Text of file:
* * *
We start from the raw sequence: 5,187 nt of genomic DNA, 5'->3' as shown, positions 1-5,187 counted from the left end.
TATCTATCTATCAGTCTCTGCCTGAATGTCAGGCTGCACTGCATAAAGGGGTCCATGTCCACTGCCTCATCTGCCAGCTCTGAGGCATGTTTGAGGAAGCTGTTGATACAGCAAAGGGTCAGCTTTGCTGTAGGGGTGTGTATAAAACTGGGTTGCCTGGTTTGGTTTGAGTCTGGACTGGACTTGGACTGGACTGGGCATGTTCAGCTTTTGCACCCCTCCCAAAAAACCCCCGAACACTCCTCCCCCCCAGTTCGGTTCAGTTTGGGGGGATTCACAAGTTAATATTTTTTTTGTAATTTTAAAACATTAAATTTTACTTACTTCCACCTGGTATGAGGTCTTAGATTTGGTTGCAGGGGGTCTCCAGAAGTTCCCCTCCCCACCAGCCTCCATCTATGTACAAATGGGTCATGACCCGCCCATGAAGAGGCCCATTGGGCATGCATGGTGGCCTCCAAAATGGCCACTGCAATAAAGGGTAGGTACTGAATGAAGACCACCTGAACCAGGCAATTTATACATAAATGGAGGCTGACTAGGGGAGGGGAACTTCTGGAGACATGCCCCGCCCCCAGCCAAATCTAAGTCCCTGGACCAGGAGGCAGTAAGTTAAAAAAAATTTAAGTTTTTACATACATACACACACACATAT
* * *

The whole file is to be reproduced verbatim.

We start from the raw sequence: 5,187 nt of genomic DNA, 5'->3' as shown, positions 1-5,187 counted from the left end.
TATCTATCTATCAGTCTCTGCCTGAATGTCAGGCTGCACTGCATAAAGGGGTCCATGTCCACTGCCTCATCTGCCAGCTCTGAGGCATGTTTGAGGAAGCTGTTGATACAGCAAAGGGTCAGCTTTGCTGTAGGGGTGTGTATAAAACTGGGTTGCCTGGTTTGGTTTGAGTCTGGACTGGACTTGGACTGGACTGGGCATGTTCAGCTTTTGCACCCCTCCCAAAAAACCCCCGAACACTCCTCCCCCCCAGTTCGGTTCAGTTTGGGGGGATTCACAAGTTAATATTTTTTTTGTAATTTTAAAACATTAAATTTTACTTACTTCCACCTGGTATGAGGTCTTAGATTTGGTTGCAGGGGGTCTCCAGAAGTTCCCCTCCCCACCAGCCTCCATCTATGTACAAATGGGTCATGACCCGCCCATGAAGAGGCCCATTGGGCATGCATGGTGGCCTCCAAAATGGCCACTGCAATAAAGGGTAGGTACTGAATGAAGACCACCTGAACCAGGCAATTTATACATAAATGGAGGCTGACTAGGGGAGGGGAACTTCTGGAGACATGCCCCGCCCCCAGCCAAATCTAAGTCCCTGGACCAGGAGGCAGTAAGTTAAAAAAAATTTAAGTTTTTACATACATACACACACACATAT